Fauci Is Not Your God

POLITICS & POLICY
NIH National Institute of Allergy and Infectious Diseases Director Anthony Fauci addresses the daily press briefing at the White House, January 21, 2021. (Jonathan Ernst/Reuters)

His job is to relay information to the public, not threaten doom, or coax or trick us into doing things.

Dr. Anthony Fauci, the chief pandemic adviser to President Joe Biden, is a bureaucrat. He’s not our parent, or our personal physician, or a shaman, or our life coach.

“We’ve done worse than most any other country,” Fauci told ABC over the weekend. “And we’re a highly developed rich country.” Fauci went on to say that the United States — on the verge of a ghastly milestone of 500,000 COVID deaths — had failed because of “disparate responses of different states versus the unified approach.”

This story of American ineptitude in the face of a pandemic, popular among statists, pessimists, and left-wingers pining for federalized control over states, is a myth. The United States has performed just as well as most Western nations, where fatality rates are between 100 and 190 per 100,000, with variations most likely due to density, climate, inherent social behavior, or, one imagines, reasons yet to be figured out. This is true before we even begin taking into consideration the disparity in ways nations count fatalities, the meticulousness with which they count them, or the transparency with which they report them.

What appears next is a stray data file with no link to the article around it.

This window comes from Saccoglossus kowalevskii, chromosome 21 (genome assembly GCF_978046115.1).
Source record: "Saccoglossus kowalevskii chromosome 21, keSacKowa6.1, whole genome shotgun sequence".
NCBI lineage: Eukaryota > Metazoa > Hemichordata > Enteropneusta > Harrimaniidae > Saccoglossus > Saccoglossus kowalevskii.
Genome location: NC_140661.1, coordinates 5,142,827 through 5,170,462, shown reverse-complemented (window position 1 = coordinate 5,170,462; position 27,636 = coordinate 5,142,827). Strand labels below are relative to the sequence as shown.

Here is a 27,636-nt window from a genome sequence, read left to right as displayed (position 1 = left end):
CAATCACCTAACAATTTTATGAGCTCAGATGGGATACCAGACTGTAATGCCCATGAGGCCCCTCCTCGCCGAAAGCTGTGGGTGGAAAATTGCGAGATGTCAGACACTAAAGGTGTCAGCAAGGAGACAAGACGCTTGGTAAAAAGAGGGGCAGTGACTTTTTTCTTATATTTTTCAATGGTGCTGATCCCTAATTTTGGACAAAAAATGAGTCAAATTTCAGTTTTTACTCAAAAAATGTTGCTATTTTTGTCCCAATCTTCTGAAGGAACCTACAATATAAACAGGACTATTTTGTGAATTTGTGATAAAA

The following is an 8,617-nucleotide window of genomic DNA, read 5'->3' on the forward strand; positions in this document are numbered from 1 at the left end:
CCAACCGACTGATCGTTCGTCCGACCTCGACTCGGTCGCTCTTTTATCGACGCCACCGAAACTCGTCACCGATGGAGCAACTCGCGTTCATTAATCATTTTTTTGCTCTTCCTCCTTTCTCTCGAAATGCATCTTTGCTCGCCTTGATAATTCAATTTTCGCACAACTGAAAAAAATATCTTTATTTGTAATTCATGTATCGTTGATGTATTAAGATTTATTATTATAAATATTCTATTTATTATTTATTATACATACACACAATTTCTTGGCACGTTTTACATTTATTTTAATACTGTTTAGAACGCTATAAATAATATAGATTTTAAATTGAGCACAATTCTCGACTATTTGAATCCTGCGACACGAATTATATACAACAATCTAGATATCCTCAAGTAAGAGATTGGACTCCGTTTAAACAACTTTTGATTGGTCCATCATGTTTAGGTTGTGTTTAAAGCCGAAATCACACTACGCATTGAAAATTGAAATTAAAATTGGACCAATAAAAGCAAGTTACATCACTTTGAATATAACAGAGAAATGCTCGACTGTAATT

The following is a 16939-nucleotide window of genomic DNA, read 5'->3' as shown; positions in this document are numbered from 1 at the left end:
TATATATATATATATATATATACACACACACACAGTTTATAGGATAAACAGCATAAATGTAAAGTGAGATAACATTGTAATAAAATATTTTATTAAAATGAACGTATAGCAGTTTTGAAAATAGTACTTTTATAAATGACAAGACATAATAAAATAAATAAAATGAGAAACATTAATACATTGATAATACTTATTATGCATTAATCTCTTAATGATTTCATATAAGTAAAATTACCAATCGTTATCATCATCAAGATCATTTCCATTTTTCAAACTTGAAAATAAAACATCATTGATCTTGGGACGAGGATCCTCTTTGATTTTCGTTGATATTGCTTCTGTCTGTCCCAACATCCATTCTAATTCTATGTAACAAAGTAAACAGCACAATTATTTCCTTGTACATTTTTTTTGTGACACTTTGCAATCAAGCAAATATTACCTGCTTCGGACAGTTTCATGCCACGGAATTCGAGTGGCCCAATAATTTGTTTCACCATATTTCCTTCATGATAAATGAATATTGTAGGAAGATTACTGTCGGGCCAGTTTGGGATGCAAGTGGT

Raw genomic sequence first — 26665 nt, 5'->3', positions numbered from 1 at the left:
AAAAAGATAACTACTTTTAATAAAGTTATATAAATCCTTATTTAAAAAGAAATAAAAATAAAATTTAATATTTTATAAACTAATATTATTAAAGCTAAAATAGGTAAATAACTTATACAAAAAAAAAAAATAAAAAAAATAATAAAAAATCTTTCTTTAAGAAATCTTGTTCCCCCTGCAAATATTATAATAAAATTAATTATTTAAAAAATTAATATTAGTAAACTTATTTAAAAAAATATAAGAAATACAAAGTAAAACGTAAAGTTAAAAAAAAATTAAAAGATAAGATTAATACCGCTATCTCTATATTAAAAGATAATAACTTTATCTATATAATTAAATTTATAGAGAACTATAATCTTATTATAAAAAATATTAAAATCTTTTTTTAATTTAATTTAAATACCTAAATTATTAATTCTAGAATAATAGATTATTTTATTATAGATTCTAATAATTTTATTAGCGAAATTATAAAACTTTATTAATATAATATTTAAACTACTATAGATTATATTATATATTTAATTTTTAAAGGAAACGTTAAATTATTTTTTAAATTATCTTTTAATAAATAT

Countries such as Britain, Belgium, Italy, and Portugal have somewhat higher fatality rates, and others such as Spain, Sweden, and France have a somewhat lower rate, but there’s no evidence that a more centralized plan would have saved American lives during the pandemic. The British, for instance, employ centralized control, with not only a single-payer health-insurance model but also a state that owns all medical facilities and employs all the medical personnel. Yet, to this point, Britain has fared worse during COVID than the United States by every quantifiable measure.